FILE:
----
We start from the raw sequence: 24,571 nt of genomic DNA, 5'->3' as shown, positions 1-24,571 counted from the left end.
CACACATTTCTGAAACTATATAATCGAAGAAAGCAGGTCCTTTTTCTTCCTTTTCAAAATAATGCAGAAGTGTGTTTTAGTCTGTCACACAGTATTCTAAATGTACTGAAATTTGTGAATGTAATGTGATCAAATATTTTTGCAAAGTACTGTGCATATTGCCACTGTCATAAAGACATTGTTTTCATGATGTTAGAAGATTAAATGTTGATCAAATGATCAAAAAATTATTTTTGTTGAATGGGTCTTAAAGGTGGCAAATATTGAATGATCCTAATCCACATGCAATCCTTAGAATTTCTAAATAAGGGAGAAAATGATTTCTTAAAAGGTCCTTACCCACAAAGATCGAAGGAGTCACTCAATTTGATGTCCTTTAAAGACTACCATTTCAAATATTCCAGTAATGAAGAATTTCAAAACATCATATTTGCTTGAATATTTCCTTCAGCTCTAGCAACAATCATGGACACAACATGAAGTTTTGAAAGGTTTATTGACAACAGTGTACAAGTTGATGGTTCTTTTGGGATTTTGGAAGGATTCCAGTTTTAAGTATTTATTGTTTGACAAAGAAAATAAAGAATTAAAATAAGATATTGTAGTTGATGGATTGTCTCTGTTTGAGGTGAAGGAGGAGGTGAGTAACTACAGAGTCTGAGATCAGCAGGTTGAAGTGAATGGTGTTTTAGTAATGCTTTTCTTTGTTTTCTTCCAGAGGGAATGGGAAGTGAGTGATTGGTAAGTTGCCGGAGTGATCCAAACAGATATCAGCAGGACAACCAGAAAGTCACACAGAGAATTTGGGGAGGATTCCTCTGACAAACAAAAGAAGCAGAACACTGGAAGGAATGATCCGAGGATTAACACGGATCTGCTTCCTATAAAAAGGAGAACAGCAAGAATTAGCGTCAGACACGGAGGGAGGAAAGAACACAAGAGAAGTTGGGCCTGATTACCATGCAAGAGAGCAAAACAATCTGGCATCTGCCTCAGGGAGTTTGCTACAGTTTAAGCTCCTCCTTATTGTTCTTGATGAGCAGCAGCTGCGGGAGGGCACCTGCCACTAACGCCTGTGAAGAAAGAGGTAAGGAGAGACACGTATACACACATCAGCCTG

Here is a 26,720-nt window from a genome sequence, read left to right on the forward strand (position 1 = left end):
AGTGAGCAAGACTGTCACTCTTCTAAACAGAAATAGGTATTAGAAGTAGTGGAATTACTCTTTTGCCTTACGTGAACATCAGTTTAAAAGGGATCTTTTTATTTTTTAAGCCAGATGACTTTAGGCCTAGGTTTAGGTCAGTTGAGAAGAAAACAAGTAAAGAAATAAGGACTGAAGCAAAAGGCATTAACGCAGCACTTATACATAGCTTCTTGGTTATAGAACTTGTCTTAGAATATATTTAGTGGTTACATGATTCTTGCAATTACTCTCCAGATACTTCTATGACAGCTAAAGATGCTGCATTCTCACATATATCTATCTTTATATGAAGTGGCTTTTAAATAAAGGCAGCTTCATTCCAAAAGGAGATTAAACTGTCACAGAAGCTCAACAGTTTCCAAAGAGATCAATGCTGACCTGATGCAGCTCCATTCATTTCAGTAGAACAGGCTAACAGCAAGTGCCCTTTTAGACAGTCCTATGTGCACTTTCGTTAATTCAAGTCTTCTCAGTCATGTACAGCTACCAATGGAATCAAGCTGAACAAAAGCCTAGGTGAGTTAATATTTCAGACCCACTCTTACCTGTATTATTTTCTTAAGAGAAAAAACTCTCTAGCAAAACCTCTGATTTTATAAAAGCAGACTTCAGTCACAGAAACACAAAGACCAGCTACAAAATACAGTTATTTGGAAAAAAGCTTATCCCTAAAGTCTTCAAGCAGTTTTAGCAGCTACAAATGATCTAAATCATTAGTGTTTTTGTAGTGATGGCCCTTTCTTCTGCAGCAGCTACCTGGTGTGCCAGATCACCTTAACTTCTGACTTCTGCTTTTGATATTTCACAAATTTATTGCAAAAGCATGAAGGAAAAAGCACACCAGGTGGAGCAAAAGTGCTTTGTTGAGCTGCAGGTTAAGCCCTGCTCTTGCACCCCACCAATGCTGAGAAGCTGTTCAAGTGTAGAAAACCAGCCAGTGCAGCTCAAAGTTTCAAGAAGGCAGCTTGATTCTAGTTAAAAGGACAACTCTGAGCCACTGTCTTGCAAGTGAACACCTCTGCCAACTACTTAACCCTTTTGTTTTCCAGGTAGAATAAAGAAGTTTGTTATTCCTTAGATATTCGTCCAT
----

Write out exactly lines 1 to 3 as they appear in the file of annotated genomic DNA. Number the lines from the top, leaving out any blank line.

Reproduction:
We start from the raw sequence: 24,571 nt of genomic DNA, 5'->3' as shown, positions 1-24,571 counted from the left end.
CACACATTTCTGAAACTATATAATCGAAGAAAGCAGGTCCTTTTTCTTCCTTTTCAAAATAATGCAGAAGTGTGTTTTAGTCTGTCACACAGTATTCTAAATGTACTGAAATTTGTGAATGTAATGTGATCAAATATTTTTGCAAAGTACTGTGCATATTGCCACTGTCATAAAGACATTGTTTTCATGATGTTAGAAGATTAAATGTTGATCAAATGATCAAAAAATTATTTTTGTTGAATGGGTCTTAAAGGTGGCAAATATTGAATGATCCTAATCCACATGCAATCCTTAGAATTTCTAAATAAGGGAGAAAATGATTTCTTAAAAGGTCCTTACCCACAAAGATCGAAGGAGTCACTCAATTTGATGTCCTTTAAAGACTACCATTTCAAATATTCCAGTAATGAAGAATTTCAAAACATCATATTTGCTTGAATATTTCCTTCAGCTCTAGCAACAATCATGGACACAACATGAAGTTTTGAAAGGTTTATTGACAACAGTGTACAAGTTGATGGTTCTTTTGGGATTTTGGAAGGATTCCAGTTTTAAGTATTTATTGTTTGACAAAGAAAATAAAGAATTAAAATAAGATATTGTAGTTGATGGATTGTCTCTGTTTGAGGTGAAGGAGGAGGTGAGTAACTACAGAGTCTGAGATCAGCAGGTTGAAGTGAATGGTGTTTTAGTAATGCTTTTCTTTGTTTTCTTCCAGAGGGAATGGGAAGTGAGTGATTGGTAAGTTGCCGGAGTGATCCAAACAGATATCAGCAGGACAACCAGAAAGTCACACAGAGAATTTGGGGAGGATTCCTCTGACAAACAAAAGAAGCAGAACACTGGAAGGAATGATCCGAGGATTAACACGGATCTGCTTCCTATAAAAAGGAGAACAGCAAGAATTAGCGTCAGACACGGAGGGAGGAAAGAACACAAGAGAAGTTGGGCCTGATTACCATGCAAGAGAGCAAAACAATCTGGCATCTGCCTCAGGGAGTTTGCTACAGTTTAAGCTCCTCCTTATTGTTCTTGATGAGCAGCAGCTGCGGGAGGGCACCTGCCACTAACGCCTGTGAAGAAAGAGGTAAGGAGAGACACGTATACACACATCAGCCTG

Here is a 26,720-nt window from a genome sequence, read left to right on the forward strand (position 1 = left end):